The mid-sized box belies the kit’s contents, with three bags of sprues and the clear photo-etch/decal envelope only occupying about a quarter of the box’s volume. The sprues are conveniently bagged in resealable “zip”-style bags, allowing the modeler to avoid damage and part loss during construction. Sprues include:
A: Hull tub, driver’s enclosure, muffler.
B (x2): Drive wheels, idler wheels, outer road wheels.
C: Superstructure, hull rear, tow point, headlights.
D: Upper glacis.
G: Upper and lower turret halves, mantlet, main gun and coaxial MG, turret stowage bin.
N: Fenders (if using photo-etched sand skirts).
O: Fenders (if NOT using photo-etched sand skirts).
Unlabeled (x2): One-piece moulded track runs with inner road wheels and central portions of drive wheels and idler wheels.
PE: Photo-etch parts, including sand shields and mounting brackets, and headlight guards.
Decal Sheet: Decals for three marking options.
The overall quality of moulding is excellent, with no flash or parting lines visible on any parts. Ejection pin marks are limited to surfaces that will not be visible after construction is complete. As a modeler who is spoiled with the amount of detail provided on 1:35 kits from the likes of Dragon, I wasn’t sure what to expect from a 1:72 kit from an unknown (to me) company. I have to say that I was VERY pleasantly surprised. IBG has done a very respectable job replicating much of the tiny detail normally seen on British tanks of the period. Of course rivet and bolt heads are everywhere, and the fine detail is crisp and generally looks in-scale.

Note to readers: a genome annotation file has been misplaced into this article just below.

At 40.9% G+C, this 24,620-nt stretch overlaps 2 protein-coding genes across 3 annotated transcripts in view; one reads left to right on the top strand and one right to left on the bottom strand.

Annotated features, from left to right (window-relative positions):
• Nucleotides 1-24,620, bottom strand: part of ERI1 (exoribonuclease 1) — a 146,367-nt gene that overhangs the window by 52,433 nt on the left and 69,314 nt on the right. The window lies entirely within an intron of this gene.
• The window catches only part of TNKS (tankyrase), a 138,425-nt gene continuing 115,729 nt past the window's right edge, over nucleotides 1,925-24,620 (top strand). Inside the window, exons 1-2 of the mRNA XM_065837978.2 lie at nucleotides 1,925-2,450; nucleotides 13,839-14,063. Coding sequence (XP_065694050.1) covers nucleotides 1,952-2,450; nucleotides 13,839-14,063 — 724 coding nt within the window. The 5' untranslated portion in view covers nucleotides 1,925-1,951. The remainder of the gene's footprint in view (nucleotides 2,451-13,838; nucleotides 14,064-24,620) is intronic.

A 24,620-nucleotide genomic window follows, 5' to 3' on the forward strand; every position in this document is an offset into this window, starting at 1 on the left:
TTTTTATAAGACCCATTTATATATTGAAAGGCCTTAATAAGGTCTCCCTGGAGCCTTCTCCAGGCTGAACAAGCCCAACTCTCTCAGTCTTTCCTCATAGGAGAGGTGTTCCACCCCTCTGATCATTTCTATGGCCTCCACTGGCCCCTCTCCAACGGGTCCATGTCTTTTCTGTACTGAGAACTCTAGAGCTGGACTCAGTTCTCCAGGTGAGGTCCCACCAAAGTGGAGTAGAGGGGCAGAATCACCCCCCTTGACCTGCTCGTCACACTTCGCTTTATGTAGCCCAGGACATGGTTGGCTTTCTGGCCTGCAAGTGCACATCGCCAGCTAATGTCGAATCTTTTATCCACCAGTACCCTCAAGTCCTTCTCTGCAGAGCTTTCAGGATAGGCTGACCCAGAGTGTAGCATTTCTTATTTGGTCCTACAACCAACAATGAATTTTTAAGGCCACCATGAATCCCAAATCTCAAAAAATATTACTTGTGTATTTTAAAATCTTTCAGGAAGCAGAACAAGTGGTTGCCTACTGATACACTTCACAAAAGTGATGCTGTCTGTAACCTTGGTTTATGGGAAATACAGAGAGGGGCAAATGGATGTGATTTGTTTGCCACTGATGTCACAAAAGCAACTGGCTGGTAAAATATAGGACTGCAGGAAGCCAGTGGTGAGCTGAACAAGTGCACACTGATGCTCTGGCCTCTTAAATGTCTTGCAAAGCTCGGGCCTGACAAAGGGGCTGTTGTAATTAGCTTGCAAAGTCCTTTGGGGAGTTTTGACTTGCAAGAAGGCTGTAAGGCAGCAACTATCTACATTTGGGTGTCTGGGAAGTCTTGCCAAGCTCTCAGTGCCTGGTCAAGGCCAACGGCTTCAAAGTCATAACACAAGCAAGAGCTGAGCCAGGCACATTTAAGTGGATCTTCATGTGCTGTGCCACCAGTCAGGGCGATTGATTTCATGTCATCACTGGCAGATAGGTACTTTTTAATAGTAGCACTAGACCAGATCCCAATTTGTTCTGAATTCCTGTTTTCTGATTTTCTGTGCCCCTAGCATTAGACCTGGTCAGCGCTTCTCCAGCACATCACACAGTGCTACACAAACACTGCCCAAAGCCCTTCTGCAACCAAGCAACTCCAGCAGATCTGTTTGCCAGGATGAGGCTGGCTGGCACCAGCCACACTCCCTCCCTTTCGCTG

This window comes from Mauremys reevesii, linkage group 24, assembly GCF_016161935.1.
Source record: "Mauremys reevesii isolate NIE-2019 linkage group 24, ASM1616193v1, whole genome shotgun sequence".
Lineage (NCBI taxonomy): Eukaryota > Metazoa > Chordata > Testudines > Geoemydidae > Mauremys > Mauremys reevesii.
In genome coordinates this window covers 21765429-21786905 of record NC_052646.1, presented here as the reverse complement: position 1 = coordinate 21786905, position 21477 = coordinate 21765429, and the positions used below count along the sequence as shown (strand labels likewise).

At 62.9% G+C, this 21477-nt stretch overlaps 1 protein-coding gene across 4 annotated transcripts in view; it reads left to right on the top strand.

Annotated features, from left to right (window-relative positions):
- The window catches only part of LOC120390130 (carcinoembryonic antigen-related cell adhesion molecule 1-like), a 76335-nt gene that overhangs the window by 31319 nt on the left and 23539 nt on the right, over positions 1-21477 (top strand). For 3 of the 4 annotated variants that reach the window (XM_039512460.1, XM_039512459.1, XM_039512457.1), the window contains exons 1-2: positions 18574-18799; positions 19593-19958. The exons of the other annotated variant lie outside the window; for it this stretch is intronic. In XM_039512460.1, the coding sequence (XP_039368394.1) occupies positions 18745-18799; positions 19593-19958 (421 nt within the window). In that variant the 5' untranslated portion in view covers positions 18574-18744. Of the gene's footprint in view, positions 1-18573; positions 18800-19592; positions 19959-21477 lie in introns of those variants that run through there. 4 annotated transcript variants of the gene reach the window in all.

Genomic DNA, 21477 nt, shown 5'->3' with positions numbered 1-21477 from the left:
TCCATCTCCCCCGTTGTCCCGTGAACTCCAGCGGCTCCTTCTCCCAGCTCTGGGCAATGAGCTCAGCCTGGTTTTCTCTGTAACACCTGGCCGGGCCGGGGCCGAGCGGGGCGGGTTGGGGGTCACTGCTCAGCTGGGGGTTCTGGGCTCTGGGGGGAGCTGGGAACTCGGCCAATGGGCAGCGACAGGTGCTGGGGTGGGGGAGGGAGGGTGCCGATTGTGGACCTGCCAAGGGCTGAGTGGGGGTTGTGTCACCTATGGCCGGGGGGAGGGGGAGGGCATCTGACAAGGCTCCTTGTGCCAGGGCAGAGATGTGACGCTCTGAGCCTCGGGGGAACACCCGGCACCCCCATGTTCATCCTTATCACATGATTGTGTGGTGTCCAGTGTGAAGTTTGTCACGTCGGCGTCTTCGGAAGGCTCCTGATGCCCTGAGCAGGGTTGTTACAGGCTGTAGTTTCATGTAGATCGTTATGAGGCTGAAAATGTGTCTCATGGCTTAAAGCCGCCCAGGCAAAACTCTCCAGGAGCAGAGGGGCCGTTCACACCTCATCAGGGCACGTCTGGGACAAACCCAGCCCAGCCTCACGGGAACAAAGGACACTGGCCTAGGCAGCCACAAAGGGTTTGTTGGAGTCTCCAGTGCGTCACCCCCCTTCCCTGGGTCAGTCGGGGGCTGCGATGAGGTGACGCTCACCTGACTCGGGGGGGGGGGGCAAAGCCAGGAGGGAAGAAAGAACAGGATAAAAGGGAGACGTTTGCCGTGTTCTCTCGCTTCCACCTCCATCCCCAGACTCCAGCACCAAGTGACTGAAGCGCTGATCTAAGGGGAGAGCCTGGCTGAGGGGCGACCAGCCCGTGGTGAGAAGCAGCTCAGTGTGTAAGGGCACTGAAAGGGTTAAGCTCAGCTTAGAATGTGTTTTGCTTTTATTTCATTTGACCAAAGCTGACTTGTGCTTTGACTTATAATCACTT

In comparing the sprues against Fletcher’s “Crusader Cruiser Tank 1939-45” and numerous photos found online, the spirit of the Crusader III is well-captured in the kit parts. The following comments are, in my opinion, quite picky, as any shortcomings I identify will be very difficult to see on a finished model that will be less than five inches long.
The kit includes a three-sided hull tub with nice river detail on the sides. There were three very minor sink marks on the hull bottom (corresponding to three pins on the inside of the hull tub), but these can be easily-filled if they cause concern.
As mentioned, the tracks and suspension are built around pre-moulded track runs – not something that every modeler likes, but IBG has done a good overall job with the assembly. Outer road wheels, idlers, and drive wheels are glued to this larger part, and should look quite nice when assembled. One drawback – there are no axles connecting the hull to the wheels, as the whole assembly simply attaches onto the side of the hull. This should not be an issue for most modelers, as the omission will be impossible to see on the finished kit unless you turn it upside down.
The drive sprockets have the correct number of teeth (20), although the sprue gates connect these parts to the sprues where three of these teeth should be, meaning that the thicker sprue gates will have to be shaved down to match the size of the other tiny sprocket teeth. The tracks are very well-defined, although the track shoes look too tall and the horizontal grooves across the centre of each shoe appear too thin. The road wheels look good, with the correct number of bolts around the hubcaps and inner wheels, although the wheels are quite a bit shallower than those on the original vehicle. The hubcap profile seems quite thick and its edges quite rounded. Bolt heads on the wheels and hubcaps are simple semi-spherical blobs rather than hexagonal bolt heads.